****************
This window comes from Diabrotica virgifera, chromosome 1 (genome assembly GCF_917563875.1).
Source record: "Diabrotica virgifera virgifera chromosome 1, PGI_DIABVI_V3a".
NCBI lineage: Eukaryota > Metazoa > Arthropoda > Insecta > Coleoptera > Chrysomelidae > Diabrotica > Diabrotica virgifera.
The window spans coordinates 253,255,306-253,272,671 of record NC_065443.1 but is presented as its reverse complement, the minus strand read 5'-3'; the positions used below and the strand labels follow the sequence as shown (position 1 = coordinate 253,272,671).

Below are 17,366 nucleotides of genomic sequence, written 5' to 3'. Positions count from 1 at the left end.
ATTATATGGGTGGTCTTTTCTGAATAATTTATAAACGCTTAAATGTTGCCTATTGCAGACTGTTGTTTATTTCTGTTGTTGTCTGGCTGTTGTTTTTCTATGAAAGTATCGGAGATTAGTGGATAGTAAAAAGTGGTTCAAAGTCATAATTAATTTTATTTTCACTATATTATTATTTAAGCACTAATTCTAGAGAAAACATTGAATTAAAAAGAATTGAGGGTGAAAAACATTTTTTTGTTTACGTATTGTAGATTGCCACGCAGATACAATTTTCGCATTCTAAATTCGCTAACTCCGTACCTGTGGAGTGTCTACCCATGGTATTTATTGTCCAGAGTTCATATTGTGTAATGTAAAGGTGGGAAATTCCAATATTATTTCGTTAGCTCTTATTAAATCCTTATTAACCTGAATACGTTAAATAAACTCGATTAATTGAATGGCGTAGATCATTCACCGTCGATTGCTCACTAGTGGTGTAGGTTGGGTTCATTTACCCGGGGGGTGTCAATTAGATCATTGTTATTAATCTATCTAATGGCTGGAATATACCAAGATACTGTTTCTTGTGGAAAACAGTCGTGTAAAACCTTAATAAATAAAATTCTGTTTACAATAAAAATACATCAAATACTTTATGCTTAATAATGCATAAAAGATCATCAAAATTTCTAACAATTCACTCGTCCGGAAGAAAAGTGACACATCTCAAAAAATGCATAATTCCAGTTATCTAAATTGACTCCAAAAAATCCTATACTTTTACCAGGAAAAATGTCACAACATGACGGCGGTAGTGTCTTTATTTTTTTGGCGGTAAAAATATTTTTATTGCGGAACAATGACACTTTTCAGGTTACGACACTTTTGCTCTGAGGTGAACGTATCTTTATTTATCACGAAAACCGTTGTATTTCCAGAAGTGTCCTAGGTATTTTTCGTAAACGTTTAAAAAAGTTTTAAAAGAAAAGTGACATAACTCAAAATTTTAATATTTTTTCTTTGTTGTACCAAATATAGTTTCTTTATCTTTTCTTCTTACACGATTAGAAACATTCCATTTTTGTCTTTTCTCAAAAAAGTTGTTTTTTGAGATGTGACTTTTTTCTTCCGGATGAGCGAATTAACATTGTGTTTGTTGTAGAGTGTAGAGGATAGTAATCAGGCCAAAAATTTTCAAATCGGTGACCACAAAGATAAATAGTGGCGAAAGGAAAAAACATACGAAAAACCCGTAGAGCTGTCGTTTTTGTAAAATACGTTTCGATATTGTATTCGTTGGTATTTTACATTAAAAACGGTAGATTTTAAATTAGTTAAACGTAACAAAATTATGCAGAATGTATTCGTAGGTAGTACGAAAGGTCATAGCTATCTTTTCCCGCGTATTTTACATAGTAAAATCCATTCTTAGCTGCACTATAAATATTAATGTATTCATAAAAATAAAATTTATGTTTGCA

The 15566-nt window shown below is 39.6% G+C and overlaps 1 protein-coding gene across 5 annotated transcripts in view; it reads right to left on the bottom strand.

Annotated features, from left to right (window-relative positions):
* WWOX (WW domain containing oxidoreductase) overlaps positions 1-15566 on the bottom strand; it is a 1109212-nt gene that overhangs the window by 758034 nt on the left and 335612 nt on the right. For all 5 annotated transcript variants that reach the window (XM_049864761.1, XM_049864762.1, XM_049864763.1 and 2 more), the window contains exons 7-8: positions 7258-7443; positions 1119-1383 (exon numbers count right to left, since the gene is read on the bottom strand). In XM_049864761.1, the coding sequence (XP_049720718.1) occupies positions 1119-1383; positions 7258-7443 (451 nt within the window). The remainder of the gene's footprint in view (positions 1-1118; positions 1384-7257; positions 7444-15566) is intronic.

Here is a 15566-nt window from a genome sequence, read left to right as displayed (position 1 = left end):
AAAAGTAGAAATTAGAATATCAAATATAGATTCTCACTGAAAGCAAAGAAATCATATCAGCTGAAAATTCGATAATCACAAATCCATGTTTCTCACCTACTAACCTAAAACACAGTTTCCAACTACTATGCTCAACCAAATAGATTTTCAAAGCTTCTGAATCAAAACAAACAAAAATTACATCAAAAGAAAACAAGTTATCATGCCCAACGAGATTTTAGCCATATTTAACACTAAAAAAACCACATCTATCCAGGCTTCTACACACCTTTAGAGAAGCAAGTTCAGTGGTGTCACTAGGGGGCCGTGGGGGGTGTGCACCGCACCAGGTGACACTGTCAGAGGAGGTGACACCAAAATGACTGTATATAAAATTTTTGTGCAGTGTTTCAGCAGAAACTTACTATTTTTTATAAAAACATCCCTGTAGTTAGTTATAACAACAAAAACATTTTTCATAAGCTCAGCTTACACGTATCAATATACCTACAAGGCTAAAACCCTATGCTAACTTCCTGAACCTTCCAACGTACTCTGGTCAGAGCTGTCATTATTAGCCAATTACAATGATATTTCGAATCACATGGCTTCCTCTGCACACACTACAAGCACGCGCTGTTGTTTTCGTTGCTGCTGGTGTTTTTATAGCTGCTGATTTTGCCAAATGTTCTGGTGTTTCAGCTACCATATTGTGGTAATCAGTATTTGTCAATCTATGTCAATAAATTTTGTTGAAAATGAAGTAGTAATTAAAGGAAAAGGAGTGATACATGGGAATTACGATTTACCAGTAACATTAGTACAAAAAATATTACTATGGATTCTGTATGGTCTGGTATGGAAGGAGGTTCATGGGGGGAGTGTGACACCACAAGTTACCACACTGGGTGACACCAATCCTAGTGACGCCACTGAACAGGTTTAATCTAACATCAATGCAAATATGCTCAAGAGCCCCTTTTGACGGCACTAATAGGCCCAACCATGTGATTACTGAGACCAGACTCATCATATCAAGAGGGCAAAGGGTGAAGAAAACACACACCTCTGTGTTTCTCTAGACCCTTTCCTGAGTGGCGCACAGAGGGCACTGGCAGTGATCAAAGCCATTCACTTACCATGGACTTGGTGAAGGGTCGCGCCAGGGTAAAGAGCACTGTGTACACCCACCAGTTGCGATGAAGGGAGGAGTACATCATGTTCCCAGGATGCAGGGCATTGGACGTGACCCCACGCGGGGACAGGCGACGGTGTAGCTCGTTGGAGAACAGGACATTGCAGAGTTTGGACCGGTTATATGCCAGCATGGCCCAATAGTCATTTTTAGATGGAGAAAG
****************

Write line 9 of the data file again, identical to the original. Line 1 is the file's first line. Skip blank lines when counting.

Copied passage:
* WWOX (WW domain containing oxidoreductase) overlaps positions 1-15566 on the bottom strand; it is a 1109212-nt gene that overhangs the window by 758034 nt on the left and 335612 nt on the right. For all 5 annotated transcript variants that reach the window (XM_049864761.1, XM_049864762.1, XM_049864763.1 and 2 more), the window contains exons 7-8: positions 7258-7443; positions 1119-1383 (exon numbers count right to left, since the gene is read on the bottom strand). In XM_049864761.1, the coding sequence (XP_049720718.1) occupies positions 1119-1383; positions 7258-7443 (451 nt within the window). The remainder of the gene's footprint in view (positions 1-1118; positions 1384-7257; positions 7444-15566) is intronic.